"The dried leaves of Arctostaphylos Uva-ursi (Linné) Sprengel (Fam. Ericaceae), without the presence or admixture of more than 5 per cent. of stems or other foreign matter." U. S. "Bearberry Leaves are the dried leaves of Arctostaphylos Uva-ursi, Spreng." Br.
Uvae Ursi Folia, Br.; Barren Myrtle, Mountain Box, Rock-berry; Kinnikinnic; Uva-ursi, Busserole, Raisin d'Ours, Fr. Cod.; Folia Uvae Ursi, P. G.; Bärentraube, Bärentrauben-blätter, G.; Uva Ursina, It.; Gayuba, Sp.
The uva ursi, or bearberry, is a low evergreen shrub, with trailing stems, the young branches of which rise obliquely upward for a few inches. The leaves are scattered, upon short petioles, from half an inch to an inch long, obovate, or oblong-spatulate, acute at the base, obtuse at the apex, entire, with a rounded margin, thick coriaceous, smooth, shining, deep green on their upper surface, paler and covered with a net-work of veins beneath; furnished especially near the margin or near the midrib with minute hairs, which are usually abundant in young leaves, but may be few or absent in old leaves, especially those which have been much handled. The flowers, which stand on short reflexed peduncles, are in small clusters at the ends of the branches. The calyx is small, five-parted, reddish, and persistent. The corolla is ovate or urceolate, reddish-white, or white with a red lip, transparent at the base, contracted at the mouth, and divided at the margin into five short reflexed segments. The stamens are ten, with short filaments and bifid anthers; the ovary round, with a style longer than the stamens, and a simple stigma. The fruit is a small, round, depressed, smooth, glossy red berry, with an insipid mealy pulp and five cohering seeds.
This humble but hardy shrub inhabits the northern latitudes and high mountains of Europe, Asia, and America. On the American continent it extends from Hudson's Bay as far southward as New Jersey and Pennsylvania, in some parts of which it grows in abundance. It prefers a barren soil, flourishing on gravelly hills and elevated sandy plains. The leaves are the only part used in medicine. They are imported from Europe, but are also collected within our own limits, and the market of Philadelphia is supplied to a considerable extent from New Jersey. They should be gathered in autumn, and only the green leaves selected. In Europe the uva ursi is adulterated with the inert leaves (... they're not inert. -Henriette) of the Vaccinium Vitis-Idaea L. (Cowberry, Mountain Cranberry); these may be distinguished by being obovate, having revolute margins which are sometimes slightly toothed, and the presence of fine blackish dots or bristly points upon their lower surface. Leaves of the Chimaphila umbellata (L.) Nutt., sometimes found among the uva ursi, may be readily detected by their greater length, their cuneiform-lanceolate shape, and their serrate edges.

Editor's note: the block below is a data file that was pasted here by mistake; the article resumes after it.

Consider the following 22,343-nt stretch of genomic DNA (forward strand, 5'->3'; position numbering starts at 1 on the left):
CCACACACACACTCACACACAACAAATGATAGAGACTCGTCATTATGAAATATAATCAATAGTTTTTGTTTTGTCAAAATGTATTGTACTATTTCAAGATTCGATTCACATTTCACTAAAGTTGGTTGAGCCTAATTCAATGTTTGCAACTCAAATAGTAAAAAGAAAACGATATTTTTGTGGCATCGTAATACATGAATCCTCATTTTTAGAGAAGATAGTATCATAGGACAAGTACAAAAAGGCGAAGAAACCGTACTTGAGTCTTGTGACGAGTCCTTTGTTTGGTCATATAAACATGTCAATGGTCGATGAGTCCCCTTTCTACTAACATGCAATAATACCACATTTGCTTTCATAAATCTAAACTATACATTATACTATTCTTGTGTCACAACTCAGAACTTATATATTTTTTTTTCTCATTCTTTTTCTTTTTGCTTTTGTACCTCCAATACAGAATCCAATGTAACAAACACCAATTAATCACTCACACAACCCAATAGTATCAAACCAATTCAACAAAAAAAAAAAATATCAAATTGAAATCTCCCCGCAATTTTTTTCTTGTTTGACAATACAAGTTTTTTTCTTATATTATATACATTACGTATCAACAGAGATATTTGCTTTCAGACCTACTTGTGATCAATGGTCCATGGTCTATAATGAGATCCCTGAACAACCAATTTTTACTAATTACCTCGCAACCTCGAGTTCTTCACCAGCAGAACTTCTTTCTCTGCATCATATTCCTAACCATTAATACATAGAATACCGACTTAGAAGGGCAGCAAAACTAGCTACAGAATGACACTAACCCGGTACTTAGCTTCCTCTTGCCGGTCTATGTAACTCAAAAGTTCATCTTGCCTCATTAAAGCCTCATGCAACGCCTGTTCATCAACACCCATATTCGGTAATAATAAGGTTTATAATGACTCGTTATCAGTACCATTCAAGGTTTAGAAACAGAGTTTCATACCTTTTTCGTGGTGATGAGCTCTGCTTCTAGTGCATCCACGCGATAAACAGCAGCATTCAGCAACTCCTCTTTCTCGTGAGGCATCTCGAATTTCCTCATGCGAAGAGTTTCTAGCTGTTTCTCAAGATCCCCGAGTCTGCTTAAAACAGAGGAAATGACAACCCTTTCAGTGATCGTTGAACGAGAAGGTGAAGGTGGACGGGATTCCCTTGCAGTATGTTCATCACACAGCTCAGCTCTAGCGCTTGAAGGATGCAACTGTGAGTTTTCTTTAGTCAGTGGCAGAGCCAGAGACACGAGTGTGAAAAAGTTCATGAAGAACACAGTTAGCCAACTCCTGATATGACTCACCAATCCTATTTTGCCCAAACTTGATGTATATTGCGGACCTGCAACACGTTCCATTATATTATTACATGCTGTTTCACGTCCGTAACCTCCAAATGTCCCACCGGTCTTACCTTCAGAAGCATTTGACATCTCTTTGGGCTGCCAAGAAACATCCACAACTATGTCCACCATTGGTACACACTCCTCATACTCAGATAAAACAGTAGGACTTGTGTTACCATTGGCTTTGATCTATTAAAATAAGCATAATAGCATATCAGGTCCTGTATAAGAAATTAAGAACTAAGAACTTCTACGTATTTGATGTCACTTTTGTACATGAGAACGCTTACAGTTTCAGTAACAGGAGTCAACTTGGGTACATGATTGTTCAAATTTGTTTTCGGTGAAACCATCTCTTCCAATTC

Arctostaphylos glauca Lindl., manzanita, is a small tree or shrub indigenous in California, where it generally grows in dry and rocky places on the west of the mountain ranges. The leaves appear to possess properties similar to those of the official species. (See Flint, A. J. P., 1873, p. 187.) The fruit ofA. arguta Zucco , a Mexican species, is said to be a narcotic poison.
Properties.—Uva ursi is officially described as: "Usually more or less entire, laminae obovate or oblong-spatulate, from 12 to 30 mm. in length and from 5 to 13 mm. in breadth; summits obtuse or rounded; margins entire, slightly revolute; bases cuneate, tapering into short, stout petioles; upper surfaces dark green, glabrous and shiny, finely reticulate; under surfaces yellowish-green and slightly pubescent, especially on the midribs; coriaceous, fracture short; odor aromatic, tea-like; taste astringent and somewhat bitter. The powder is olive green; under the microscope it shows irregular fragments; epidermal cells polygonal, those of the lower surface showing broadly elliptical stomata about 0.035 mm. in length, surrounded by from 5 to 8 neighboring cells; cells of mesophyll with chloroplastids and frequently irregular masses of a carbohydrate; fragments of fibro-vascular bundles with spiral tracheae associated with narrow, strongly lignified sclerenchymatous fibers and frequently also with crystal fibers with mono-clinic prisms, from 0.006 to 0.015 mm. in diameter; numerous fragments made up of cells having a yellowish-brown content which are colored a bluish-black upon the addition of ferric chloride T.S. Place 0.1 Gm. of powdered Uva Ursi on a watch crystal and cover with another watch crystal and gently heat the powder; a crystalline sublimate forms, consisting of long rods and feather-like aggregates which polarize light with a brilliant play of colors. Macerate 1 Gm. of powdered Uva Ursi with 10 mils of boiling water, shake the mixture occasionally until cold and then filter it; the filtrate yields a grayish-purple precipitate upon the addition of a few drops of ferrous sulphate T.S." U. S.
"Obovate or spatulate, about two centimetres long, yellowish-green, coriaceous, entire, shortly petiolate. Upper surface glabrous, shining, reticulate; veinlets depressed. Slight odor; taste very astringent." Br.
The commercial drug frequently consists of the entire plants and therefore contains a large quantity of stems. The latter should not be present, according to the official definition, in greater amount than five per cent. Farwell states that the leaves are sometimes very dark or blackish-green, which is probably due to carelessness in drying. (M. R., xvii, p. 35.) Holm has contributed an interesting article on the morphology of the plant. (M. R., xx, p. 95.)